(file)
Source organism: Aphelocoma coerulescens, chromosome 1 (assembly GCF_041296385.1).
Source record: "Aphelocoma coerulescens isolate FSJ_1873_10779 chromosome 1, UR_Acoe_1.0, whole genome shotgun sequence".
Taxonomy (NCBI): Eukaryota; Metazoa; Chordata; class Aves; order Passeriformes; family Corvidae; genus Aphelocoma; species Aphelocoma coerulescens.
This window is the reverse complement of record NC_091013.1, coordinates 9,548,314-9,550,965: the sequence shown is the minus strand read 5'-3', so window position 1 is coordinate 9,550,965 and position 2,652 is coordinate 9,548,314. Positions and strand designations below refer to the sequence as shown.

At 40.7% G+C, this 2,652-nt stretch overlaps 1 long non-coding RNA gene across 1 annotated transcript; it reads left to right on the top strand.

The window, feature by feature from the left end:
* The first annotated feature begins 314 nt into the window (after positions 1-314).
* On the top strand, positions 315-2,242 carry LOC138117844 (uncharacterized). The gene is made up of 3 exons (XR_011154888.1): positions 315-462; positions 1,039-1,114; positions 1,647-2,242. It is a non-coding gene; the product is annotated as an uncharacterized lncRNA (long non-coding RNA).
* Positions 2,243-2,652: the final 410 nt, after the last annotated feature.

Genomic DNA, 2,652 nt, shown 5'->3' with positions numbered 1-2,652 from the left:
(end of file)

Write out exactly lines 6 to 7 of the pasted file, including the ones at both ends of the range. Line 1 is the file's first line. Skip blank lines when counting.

The window, feature by feature from the left end:
* The first annotated feature begins 314 nt into the window (after positions 1-314).